On September 12, a driver led California Highway Patrol officers on a 50 mile high-speed chase through Southern California freeways. The suspect drove her car onto the eastbound lane of the 210 Freeway, which was in the middle of a full closure. When the officers began pursuing the suspect, she sped away, which led them from the San Gabriel Valley into San Bernardino County. At times, the chase reached speeds in excess of 100 miles per hour.
The suspect’s car, a Chevy Corvette, hit a transition road pillar near the Highway 330 Interchange just before 4:30 AM exploding on impact. After the incident, police were trying to determine if a motorist struck by a car in the area was hit by the driver involved in the chase.
While police chases are certainly not the norm, they can and do occur. Often forgotten in the drama of the chase are the other drivers sharing the road and the police pursuers. As any driver knows, navigating the freeways of Southern California carries its own dangers, but those dangers are dramatically increased during a police chase.
Two very different situations can arise if an accident results from a police chase. In the event that the accident is caused directly by the fleeing suspect, it will be subject to a traditional personal injury process.If the accident is caused by one of the pursuing police officers, then the process and remedies are different because a governmental entity becomes the defendant.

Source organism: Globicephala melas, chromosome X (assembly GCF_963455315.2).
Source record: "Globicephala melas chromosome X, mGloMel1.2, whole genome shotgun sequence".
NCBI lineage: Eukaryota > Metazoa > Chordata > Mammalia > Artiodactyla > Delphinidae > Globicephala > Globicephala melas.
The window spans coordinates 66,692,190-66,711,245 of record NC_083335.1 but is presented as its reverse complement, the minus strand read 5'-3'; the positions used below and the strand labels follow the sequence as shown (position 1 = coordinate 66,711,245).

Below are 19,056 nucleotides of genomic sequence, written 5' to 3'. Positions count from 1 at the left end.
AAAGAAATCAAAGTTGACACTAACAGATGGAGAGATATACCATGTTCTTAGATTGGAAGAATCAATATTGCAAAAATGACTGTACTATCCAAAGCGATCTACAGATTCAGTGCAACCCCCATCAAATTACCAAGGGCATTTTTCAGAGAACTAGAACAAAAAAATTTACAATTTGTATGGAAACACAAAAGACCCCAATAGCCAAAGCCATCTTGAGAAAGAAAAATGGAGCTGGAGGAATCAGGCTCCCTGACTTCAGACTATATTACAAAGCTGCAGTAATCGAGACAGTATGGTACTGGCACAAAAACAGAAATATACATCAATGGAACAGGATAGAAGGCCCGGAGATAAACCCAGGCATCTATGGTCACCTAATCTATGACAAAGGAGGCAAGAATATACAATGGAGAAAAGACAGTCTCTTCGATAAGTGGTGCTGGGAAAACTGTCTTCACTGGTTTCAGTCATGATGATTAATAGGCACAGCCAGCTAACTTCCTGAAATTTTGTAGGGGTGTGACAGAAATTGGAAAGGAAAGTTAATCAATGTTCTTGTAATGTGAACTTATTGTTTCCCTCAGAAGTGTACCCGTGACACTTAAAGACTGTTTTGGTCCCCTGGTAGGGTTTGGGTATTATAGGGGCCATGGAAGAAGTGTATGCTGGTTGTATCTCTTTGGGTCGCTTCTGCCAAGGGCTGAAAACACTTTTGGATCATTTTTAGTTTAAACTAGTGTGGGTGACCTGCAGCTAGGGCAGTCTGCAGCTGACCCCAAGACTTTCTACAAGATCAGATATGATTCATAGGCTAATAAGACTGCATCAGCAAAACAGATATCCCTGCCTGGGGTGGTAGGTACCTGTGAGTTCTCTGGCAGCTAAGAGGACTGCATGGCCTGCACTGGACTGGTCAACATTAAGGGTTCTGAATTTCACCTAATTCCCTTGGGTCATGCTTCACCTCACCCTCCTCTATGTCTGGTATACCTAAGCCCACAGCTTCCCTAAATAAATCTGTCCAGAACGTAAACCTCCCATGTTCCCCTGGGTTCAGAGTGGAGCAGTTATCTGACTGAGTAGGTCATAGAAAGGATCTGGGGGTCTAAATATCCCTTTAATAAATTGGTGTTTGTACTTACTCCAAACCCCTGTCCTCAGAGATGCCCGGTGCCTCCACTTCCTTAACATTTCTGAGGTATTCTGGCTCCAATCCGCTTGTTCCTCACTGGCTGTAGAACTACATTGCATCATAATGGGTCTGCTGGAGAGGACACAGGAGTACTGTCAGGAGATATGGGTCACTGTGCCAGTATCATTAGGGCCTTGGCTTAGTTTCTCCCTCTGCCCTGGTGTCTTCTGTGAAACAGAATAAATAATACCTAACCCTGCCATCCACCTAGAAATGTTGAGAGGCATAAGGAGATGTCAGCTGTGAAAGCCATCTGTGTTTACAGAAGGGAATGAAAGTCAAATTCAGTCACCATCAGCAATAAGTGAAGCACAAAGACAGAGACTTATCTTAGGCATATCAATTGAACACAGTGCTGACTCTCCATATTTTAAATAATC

Filing a claim against a governmental entity in California, requires adherence to the California Tort Claims Act. The victim must file a claim against a California state or local government entity within six months of the injury date. Late claims are usually only allowed under limited circumstances. After the claim is filed, the government has 45 days to respond. If the government fails to respond to the claim, it is treated as rejected and the victim has six months to file a lawsuit. If the governmental entity fails to notify the victim of a decision within 45 days, then the victim has 2 years from the date of the injury to file a lawsuit. Under the California Tort Claims Act, the victim cannot recover punitive damages and the governmental entity can elect to make installment payments if it does not carry commercial insurance.
Filing a claim against a fleeing suspect occurs within the traditional personal injury rules.The victim has 2 years to file a claim. However, if the driver is uninsured or underinsured, their insurance will not cover all of the victim’s damages. In that case, the victim’s uninsured/underinsured coverage will cover the extra costs.
It is important to note that even if the accident is caused directly by the fleeing suspect, the victim may also be entitled to damages from the government. It is possible that the pursuing police officers failed to stop the fleeing suspect at some point before the accident or that they were negligent in some other way, prolonging the chase. The many confusing and difficult issues surrounding such claims often require legal assistance.
Based in San Marcos, California, the Walton Law Firm represents individuals who have been injured in all types of incidents, including auto accidents, pedestrian injuries, wrongful death cases, worksite injuries, and malpractice in the nursing home setting. To obtain a free consultation, please call (760) 571-5500 or fill out our online questionnaire.
See Our Related Posts:
Sheriff Deputy Strikes Pedestrian in San Marcos
Lawsuit Against City of San Diego Filed After Boy Loses Leg